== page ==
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D’Aguilar: New laws possible for cruise waste dumping

Minister of Tourism Dionisio D’Aguilar yesterday said that new legislation may be necessary in light of reports that Carnival cruise ships dumped nearly half a million gallons of sewage in Bahamian waters in 2017.

“Obviously, we are quite concerned by the allegations that a major cruise line, Carnival, has been dumping waste water into Bahamian waters,” he said.

“It seems as if all this information has come out as a result of a court case in the United States, and it seems as if, not only were they caught initially, but when they agreed to improve the situation, it is alleged that they did not improve that situation, and, so, naturally we are very concerned.”

D’Aguilar added, “…While cruise ships are important to our economy, we don’t want to cause long-term, lasting, negative effects to our environment in our pursuit to get economic enhancement.

“So this whole legal action and this whole process has really opened our eyes to [the fact that] maybe we need to get on board and enact the necessary legislation to ensure that this information is reported, and maybe have some sort of whistleblower clause in there to encourage [reports of] illegal dumping of stuff.”

Carnival Corporation was fined $40 million and put on a five-year probation by a U.S. court in 2016 after pleading guilty to numerous charges stemming from illegally dumping oily bilge water into the ocean between 2005 and 2013, and its systematic coverup of the illegal actions.

U.S. District Judge Patricia Seitz appointed Steven Solow to monitor Carnival Corporation during its probation.

Solow’s first annual report, which was made public by Seitz last week, covered the findings from the first year of the implementation of an environmental compliance plan, and found that the company’s ships illegally discharged nearly 500,000 gallons of treated sewage in Bahamian waters, among numerous other environmental violations that happened across the globe.

D’Aguilar said he has already spoken with Minister of the Environment and Housing Romauld Ferreira on the matter to determine whether there is a basis for further investigation and corrective action.

However, he acknowledged that the matter is difficult to police.

“What I would be interested to find out…especially if these boats are flagged Bahamian, is to determine how this information was gathered,” he said.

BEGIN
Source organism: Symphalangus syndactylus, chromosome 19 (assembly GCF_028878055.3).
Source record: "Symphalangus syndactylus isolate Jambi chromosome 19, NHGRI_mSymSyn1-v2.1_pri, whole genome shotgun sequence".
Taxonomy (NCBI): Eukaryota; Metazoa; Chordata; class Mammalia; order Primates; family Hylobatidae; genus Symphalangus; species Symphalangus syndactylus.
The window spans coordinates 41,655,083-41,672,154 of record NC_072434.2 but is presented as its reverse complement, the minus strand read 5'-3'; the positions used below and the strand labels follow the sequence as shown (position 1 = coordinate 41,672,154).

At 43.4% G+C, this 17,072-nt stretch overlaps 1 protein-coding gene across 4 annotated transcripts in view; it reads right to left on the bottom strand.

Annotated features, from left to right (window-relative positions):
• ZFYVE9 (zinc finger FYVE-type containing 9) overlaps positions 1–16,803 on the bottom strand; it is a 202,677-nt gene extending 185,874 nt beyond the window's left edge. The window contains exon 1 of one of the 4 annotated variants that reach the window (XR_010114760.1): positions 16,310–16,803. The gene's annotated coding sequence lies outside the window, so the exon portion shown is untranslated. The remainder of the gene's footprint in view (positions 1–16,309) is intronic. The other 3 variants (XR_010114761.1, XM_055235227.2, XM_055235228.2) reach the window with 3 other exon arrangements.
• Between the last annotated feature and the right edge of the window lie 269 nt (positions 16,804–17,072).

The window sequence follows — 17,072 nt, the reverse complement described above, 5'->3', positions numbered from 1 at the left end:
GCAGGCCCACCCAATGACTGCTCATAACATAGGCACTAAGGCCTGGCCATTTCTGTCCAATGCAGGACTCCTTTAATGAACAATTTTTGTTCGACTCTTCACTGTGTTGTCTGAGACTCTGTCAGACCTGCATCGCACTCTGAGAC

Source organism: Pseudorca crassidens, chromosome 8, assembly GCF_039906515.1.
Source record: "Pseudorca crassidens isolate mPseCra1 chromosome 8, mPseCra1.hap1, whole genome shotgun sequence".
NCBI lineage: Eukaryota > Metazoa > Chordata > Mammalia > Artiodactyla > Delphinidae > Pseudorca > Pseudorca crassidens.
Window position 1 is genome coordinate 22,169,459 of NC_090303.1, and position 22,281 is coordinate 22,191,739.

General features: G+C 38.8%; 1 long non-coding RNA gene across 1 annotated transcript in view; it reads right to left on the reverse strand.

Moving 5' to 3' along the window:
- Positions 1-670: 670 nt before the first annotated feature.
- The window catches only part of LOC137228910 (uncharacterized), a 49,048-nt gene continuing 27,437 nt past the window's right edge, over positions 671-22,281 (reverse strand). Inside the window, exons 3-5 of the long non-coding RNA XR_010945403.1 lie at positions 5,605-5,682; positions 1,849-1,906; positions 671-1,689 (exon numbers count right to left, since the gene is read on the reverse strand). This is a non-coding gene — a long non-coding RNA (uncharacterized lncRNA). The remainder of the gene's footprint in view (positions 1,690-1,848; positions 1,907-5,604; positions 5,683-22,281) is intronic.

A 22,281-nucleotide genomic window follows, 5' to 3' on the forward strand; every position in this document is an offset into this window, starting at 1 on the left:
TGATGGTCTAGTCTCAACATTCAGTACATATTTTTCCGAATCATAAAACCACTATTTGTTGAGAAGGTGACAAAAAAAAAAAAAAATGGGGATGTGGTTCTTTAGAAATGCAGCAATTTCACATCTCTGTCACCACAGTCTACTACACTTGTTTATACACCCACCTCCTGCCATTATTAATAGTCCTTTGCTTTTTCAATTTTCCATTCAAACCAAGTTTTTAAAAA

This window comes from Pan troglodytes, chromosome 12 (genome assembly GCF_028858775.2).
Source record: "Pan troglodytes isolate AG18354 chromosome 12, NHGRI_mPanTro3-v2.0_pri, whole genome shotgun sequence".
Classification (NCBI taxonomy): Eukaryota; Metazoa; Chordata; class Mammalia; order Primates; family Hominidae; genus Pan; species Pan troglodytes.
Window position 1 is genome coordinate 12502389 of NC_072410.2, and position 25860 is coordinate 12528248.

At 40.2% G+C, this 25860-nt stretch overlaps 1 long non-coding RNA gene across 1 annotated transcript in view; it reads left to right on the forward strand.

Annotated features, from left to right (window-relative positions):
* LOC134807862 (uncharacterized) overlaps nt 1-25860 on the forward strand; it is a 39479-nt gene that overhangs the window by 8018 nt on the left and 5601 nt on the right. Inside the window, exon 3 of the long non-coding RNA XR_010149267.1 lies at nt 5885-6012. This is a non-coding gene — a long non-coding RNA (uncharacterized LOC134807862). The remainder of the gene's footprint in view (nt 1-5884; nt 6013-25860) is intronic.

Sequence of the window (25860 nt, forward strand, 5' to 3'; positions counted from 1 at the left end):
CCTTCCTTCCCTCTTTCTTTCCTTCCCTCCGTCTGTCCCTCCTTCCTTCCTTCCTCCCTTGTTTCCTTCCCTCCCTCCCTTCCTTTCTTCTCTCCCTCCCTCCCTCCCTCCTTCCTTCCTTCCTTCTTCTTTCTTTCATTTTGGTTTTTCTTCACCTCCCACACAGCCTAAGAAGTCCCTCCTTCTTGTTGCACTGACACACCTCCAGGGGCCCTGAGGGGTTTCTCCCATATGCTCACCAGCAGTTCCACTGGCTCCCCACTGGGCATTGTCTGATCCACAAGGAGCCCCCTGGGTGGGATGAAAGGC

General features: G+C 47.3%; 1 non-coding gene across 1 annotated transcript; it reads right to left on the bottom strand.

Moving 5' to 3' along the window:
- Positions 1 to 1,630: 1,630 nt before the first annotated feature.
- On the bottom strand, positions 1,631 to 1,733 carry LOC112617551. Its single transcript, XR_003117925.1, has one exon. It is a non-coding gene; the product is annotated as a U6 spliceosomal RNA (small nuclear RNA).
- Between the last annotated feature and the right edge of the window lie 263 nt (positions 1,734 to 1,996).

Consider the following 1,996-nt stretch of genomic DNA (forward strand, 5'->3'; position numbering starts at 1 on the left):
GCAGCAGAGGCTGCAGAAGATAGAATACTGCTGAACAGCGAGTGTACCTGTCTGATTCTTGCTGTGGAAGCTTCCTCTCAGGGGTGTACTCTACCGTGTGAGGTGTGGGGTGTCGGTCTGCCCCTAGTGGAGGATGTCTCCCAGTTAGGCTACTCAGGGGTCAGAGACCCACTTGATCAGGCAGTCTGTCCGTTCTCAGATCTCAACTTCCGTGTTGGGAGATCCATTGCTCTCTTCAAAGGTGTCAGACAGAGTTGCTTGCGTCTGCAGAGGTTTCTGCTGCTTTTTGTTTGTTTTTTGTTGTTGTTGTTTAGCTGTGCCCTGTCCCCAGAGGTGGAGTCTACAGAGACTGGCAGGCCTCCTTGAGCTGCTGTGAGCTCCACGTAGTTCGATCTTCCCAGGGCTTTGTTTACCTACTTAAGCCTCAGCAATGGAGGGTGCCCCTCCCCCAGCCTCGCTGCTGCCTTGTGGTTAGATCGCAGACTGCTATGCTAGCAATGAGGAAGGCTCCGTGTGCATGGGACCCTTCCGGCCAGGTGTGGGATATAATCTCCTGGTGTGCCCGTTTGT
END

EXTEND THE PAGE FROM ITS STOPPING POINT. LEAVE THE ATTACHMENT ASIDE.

“If a ship is out there on the high seas and it gets up to stuff, you know, I don’t think we have the mechanism by which to discover that.”

He added, “I don’t think that we have that intelligence.”

The minister continued, “If there is no requirement for them to on their own be honest and report them to the American authorities, then we’re the small fish, they are certainly not going to report them to us.

“So, maybe that’s something that we look at.”

Asked how he thinks the report will impact The Bahamas’ relationship with Carnival Corporation, D’Aguilar said he was unsure, as he said he had yet to speak with the company.

“I think they have some questions to answer, certainly, and we haven’t heard their side of the story, and we haven’t spoken to them yet,” he said.

“I have certainly reached out to them…and there is a phone call that is pending.

“You have to see what they have to say and then go forward from there.”

“And certainly, I’m sure that this entire process has, hopefully, caused them to pay that much more attention to this type of illegal dumping and to mitigate it as much as possible.”

Carnival is slated to develop a new cruise port in Grand Bahama in a project that has been touted as a much anticipated catalyst for economic growth on the struggling island.

When he announced the development in February, Prime Minister Dr. Hubert Minnis said it would provide more than 1,000 direct and indirect permanent jobs for Grand Bahama.


Rachel Knowles

Staff Reporter at The Nassau Guardian
Rachel joined The Nassau Guardian in January 2019. Rachel covers national issues.
Education: Virginia in Charlottesville, BA in Foreign Affairs and Spanish
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